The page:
3.5.5              Conferring age assessment functions and decisions on the Secretary of State.

The proposed National Age Assessment Board’s (NAAB) functions will cross over Home Office, DfE and potentially DHSC responsibilities (depending on the identification, development and future use of ‘scientific methods’ of assessing age). How independent the NAAB will be from its sponsor government department, the Home Office, is of concern. Any function that may affect children in the care of the state requires independent professional and regulatory social work oversight.


3.5.6              The use of scientific methods.

Professional medical bodies have been unequivocal in their rejection of the use of scientific methods to assess age because it is imprecise and the use of ionising radiation for this purpose is not appropriate (please see the RMCC age assessment briefing for further detail). It is unclear why the government wishes to revisit the use of scientific technology in the absence of any new techniques that could be used safely and accurately as part of a holistic, multiagency age assessment. It is also unclear what weight would be given to the social work component of the age assessment process, and the ‘scientific’ test.


3.5.7              The right of appeal.

The First-tier Tribunal will hear appeals against age assessment decisions. This right of appeal should apply to local authority age assessments and NAAB age assessments, and both short form and full age assessments should be appealable. It would also be important to clarify how the new appeal system will focus on findings of fact, and ask whether it will still be able to comment on the age assessment process. In its aim to reduce the use of judicial review for disputed age assessments, we would not want the tribunals to lose a scrutiny of age assessment processes, since that learning could inform and support improvements in both local authority and NAAB practice. In terms of ensuring children’s access to justice, since age disputes need to be carried out expeditiously, we recommend that the government carefully assess what knock-on effect they may have on Tribunal capacity and ensure they identify and implement effective mitigation measures.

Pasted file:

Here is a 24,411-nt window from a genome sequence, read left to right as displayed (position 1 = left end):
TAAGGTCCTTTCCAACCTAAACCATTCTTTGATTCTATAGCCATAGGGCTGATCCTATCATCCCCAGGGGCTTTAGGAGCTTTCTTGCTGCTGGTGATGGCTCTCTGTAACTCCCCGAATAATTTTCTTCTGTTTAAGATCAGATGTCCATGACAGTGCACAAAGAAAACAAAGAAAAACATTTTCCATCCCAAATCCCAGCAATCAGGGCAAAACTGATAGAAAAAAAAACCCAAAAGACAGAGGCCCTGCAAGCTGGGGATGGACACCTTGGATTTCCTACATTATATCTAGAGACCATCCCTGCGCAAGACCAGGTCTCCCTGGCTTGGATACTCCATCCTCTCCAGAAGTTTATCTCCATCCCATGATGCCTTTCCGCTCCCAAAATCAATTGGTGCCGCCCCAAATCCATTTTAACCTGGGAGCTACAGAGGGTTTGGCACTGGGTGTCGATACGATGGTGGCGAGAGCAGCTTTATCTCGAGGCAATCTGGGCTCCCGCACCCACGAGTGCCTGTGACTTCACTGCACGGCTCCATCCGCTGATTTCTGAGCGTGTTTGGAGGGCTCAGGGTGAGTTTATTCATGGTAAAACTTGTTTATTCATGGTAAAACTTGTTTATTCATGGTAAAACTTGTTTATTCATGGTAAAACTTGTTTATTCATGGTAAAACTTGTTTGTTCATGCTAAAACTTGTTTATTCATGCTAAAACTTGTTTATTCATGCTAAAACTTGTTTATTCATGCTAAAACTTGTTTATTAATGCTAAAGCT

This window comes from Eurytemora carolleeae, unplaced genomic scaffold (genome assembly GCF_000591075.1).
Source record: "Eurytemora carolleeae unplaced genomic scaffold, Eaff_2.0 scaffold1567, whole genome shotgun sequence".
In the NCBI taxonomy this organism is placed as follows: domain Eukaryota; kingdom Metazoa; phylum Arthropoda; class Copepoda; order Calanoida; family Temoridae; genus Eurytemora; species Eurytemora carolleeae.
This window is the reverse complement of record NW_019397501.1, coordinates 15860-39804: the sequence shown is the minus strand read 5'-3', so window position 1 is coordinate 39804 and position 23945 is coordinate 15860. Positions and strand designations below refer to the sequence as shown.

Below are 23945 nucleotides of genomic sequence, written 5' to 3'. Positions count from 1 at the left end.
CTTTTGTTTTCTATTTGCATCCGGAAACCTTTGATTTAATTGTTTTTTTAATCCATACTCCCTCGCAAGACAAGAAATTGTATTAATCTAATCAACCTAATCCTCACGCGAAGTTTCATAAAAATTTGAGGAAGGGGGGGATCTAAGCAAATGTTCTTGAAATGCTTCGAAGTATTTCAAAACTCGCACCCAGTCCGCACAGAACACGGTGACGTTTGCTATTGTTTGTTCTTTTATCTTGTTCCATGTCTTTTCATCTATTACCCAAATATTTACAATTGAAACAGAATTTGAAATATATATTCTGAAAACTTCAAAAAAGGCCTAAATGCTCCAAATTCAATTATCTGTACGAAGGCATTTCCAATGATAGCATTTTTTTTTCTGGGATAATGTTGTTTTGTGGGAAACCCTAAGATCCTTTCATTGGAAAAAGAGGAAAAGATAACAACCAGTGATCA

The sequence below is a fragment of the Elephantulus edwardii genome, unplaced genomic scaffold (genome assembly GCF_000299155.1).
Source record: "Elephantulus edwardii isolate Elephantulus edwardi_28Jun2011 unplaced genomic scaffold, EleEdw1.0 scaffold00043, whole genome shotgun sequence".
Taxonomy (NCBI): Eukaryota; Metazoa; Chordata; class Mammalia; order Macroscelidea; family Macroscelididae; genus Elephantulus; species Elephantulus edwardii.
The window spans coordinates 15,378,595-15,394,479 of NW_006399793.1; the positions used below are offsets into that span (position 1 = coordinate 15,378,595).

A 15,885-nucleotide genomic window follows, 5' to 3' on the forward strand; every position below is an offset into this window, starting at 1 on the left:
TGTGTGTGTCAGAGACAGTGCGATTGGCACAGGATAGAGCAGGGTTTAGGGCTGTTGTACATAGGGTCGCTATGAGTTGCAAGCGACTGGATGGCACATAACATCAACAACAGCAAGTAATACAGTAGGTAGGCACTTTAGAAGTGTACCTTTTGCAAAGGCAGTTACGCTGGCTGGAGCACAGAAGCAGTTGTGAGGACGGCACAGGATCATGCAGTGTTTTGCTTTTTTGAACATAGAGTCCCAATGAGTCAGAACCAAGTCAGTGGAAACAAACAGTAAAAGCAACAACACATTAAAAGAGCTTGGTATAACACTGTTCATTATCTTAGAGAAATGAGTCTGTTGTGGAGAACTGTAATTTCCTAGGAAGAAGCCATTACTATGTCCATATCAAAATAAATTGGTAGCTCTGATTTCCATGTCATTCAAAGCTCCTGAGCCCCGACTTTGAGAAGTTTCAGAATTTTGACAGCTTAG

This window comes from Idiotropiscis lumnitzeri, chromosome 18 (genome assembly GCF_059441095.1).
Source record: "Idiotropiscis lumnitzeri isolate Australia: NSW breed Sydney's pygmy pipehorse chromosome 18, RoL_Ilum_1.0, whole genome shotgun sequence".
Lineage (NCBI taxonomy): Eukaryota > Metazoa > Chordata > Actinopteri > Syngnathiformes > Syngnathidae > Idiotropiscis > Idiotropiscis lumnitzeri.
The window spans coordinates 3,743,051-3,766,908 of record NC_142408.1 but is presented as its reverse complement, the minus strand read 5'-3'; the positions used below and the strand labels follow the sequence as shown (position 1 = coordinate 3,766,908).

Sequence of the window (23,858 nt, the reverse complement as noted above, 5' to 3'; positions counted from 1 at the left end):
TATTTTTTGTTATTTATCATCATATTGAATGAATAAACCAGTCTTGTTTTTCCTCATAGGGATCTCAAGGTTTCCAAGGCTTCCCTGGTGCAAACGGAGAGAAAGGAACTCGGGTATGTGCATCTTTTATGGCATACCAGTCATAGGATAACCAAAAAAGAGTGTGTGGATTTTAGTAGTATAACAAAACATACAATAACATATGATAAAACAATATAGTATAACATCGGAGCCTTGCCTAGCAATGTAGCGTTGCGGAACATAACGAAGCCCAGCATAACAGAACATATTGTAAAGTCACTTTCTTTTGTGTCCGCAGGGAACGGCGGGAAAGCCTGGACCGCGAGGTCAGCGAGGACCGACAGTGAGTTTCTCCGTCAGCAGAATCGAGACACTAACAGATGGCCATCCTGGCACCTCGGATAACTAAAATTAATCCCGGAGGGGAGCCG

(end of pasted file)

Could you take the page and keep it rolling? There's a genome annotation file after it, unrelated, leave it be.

[1] Of these 85,871 children, 23,810 were recorded as unaccompanied asylum-seeking children (28%) and the remaining 62,061 were children who were part of a family claim (72%)

[2] Since the EIA will evolve and be subject to revision as the Bill progresses, it would be helpful if the published version was given a date!

[3] Home Office Quarterly Immigration Statistics, Table Asy_D02

[4] Joint general comment No. 4 (2017) of the Committee on the Protection of the Rights of All Migrant Workers and Members of Their Families and General Comment No. 23 (2017) of the Committee on the Rights of the Child on International Migration: States’ parties obligations in particular with respect to countries of transit and destination, para.3

[5] https://questions-statements.parliament.uk/written-statements/detail/2018-11-20/hcws1093

[6] Bawdon, F, Makinde, D and Akaka, Z (2019) Normality is a luxury: how limited leave to remain is blighting young lives. Let Us Learn.

[7] Gazzotti, L (2019) Destination anywhere: The profile and protection situation of unaccompanied and separated children and the circumstances which lead them to seek refuge in the UK, UNHCR UK

[8] Joint general comment No. 3 (2017) of the Committee on the Protection of the Rights of All Migrant Workers and Members of Their Families and No. 22 (2017) of the Committee on the Rights of the Child on the general principles regarding the human rights of children in the context of international migration, para.21

[9] Ibid, para.22

[10] General Comment No. 6 (2005) of the Committee on the Rights of the Child on the Treatment of unaccompanied and separated children outside their country of origin, para.21

[11] UNHCR and UNICEF (June 2016) What the UK can do to ensure respect for the best interests of unaccompanied and separated children

[12] Joint general comment No. 4 (2017) of the Committee on the Protection of the Rights of All Migrant Workers and Members of Their Families and General Comment No. 23 (2017) of the Committee on the Rights of the Child on International Migration: States’ parties obligations in particular with respect to countries of transit and destination, para.14

[13] Joint general comment No. 3 and 22, para.50

[14] RMCC (June 2021) Age assessment proposals in the New Plan for Immigration

[15] Joint General Comment No. 4 and 23, para.4